Episode-1893- Listener Calls for 11-4-16 — 8 Comments

  1. Forgot to add this:

    A man, let’s call him Jack was a mate on a ship that sank in a storm.
    Jack was swimming for his life and washed upon the shore of a desert island.

    Jack woke up and when he finally. H begain walking along the beach.

    Jack then saw some natives coming toward him.

    Jack asked them is there a government on this island?

    The natives responded, “Yes”.

    Jack then stated, “Then I’m against it!”

    • Mark Twain defined Patriotism as supporting your country all the time, and your government when it deserves it. That’s along the lines of what I took from Jack’s comments. Problem is there isn’t much our government does that deserves our respect. I will always feel patriotic toward my country and countrymen though.

  2. I have a new pond that had the same problem of hard clay and lately no rain. What I did was plant rice which will germinate in water and try to build the grass edge up from the waterline.

  3. One of the few times when Jack is dead wrong. Do not set up auto payments. With a CC it is not quite as bad because there are some protections but it can put you in a position where you have to decide between paying with your time, your money or the credit score you are trying to raise. Never never do it with any account that holds your money. The reason is that you are trusting the company to never make a mistake and over charge you. When they do it is easy to correct when they don’t have your money and impossible when they do. This mistake cost me about 1300.00. Ask yourself, do you trust your cell carrier?

  4. Compaction around pond:

    45° is steep. I’d terrace the slope.

    The key is ground cover and vegetation, as Jack suggested. On the south slope, cranberries and thyme. At the top of the slope, Valerian, Beautyberry, Meadowsweet. At the bottom of the slope, chives and rushes. This mix of plants brings in lots of beneficial insects, and deter most pest insects. Beyond that, these plants all thrive near water, stabilize soil well, filter sediment, etc.

    River rocks on the bottom of the pond are important. They are a sediment trap, so as materials like dirt and leaves do make it into the pond, they can sink to the bottom between the rocks where a slight current won’t disturb them and cloud the water. This keeps the water more stable, and provides habitat for creatures and microbes which will break down organic debris.

    Cattails and rushes are a great addition to the water. They’ll take up metals (specifically iron) which tend to accumulate in ponds due to falling leaves which contain trace amounts. They’re also good for light salt remediation which is a concern when there is soil running into the pond.

    Clay in water can be good in small amounts. It bonds to other contaminants and drags it to the bottom. This is why it’s used to clarify wines and beers. Most still ponds go through periods where they get a little cloudy, and that’s actually part of the natural cleaning cycle. The important thing is “how cloudy” and “how frequently”. Too much can be a problem, but stopping this process all together means you will be dependent on external filtration. Your instincts about mulching are good, that should moderate runoff soil, but not stop it completely.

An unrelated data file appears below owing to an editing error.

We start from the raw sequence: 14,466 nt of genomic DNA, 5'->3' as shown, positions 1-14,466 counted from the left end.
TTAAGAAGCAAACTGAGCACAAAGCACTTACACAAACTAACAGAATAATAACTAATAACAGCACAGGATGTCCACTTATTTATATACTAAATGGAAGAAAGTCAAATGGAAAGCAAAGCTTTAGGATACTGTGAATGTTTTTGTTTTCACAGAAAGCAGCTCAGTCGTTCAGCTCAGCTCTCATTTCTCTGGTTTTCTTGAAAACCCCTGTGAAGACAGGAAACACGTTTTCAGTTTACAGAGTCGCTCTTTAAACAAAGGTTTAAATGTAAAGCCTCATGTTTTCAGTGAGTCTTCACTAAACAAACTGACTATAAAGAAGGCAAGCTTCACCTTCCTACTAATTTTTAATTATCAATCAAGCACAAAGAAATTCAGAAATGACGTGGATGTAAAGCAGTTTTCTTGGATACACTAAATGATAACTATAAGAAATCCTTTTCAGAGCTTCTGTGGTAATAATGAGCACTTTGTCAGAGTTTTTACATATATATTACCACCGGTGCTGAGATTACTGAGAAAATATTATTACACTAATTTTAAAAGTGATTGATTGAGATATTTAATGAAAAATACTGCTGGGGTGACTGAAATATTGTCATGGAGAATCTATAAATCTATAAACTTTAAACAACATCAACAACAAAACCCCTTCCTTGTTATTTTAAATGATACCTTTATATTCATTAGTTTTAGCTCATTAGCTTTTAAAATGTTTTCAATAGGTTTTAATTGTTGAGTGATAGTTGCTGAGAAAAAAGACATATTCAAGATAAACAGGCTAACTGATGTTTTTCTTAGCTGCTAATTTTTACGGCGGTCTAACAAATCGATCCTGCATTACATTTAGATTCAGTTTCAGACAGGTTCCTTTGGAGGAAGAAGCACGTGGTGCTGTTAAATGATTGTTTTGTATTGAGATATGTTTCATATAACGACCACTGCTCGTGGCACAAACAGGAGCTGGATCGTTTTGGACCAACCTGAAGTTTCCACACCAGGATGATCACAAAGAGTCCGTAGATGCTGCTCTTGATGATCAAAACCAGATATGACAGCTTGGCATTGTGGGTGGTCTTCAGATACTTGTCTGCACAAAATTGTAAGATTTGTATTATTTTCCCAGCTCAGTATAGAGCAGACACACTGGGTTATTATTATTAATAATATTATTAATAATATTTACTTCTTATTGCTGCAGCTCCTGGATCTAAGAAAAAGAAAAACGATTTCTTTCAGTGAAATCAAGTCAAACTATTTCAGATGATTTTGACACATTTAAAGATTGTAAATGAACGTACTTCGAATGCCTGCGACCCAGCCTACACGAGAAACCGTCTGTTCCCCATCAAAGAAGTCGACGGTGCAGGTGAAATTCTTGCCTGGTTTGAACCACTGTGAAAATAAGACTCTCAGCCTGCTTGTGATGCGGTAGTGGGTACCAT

Construct a ring of rocks around the waterline to hold back mulch. Then light rain events won’t wash mulch into the water. It’s a non-issue unless the water level rises significantly, but that can be managed with an overflow point just below the rock line.

  5. For the question on building credit:
    I suggest pulling your credit report annually to keep up with what’s going on. I also recommend the Credit Karma app/website. Yes, they will try to get you to sign up for cards, and yes your email will get more junk mail for a few weeks after you sign up. But it is free and an awesome way to keep an eye on 2 of your credit reports. They don’t report all 3 but give a good picture of many criteria. They give you an estimated score for both bureaus, which I’ve heard is low compared to actual. They also show your credit factors – length of history, debt to limit ratio, payment status etc. I’ve been using it for about 6 months and have been able to close a couple accounts, pay down certain items and managed to raise my scores by almost 100 points.
    For instance, I had no idea all these years that credit history is actually your average length of time all of your accounts have been open. I wish I had not been so anti-credit card in my 20’s and would have been able to get ahead of that category. The number of accounts also matters a lot. I did a lot of what Jack mentioned using personal loans. I did this as a teenager and also over the last few years when buying various large purchases in exactly the same manner. Make a couple payments so it reports good on your record and pay it off.
    It updates weekly so I’ve been able to see more real time results of paying something off or down or closing an account and getting that satisfaction of making a positive impact.
    The hardest one to fix for me is length of credit history. If you have a spouse or parent that has good credit and has an established card that has been open for many years, have them add you as an authorized user. You or they can cut up the card you’re issued so you don’t actually have access to the account, but it will show up on your report with good payment history, hopefully good balance to limit ratio and good length of time open.
    Credit is a necessary evil, just make sure you manage like the snake it is.
    I’ve been really please with being able to get weekly updates and watch my progress. It has also kept me from going overboard because I find myself contemplating how this purchase is going to affect my credit score.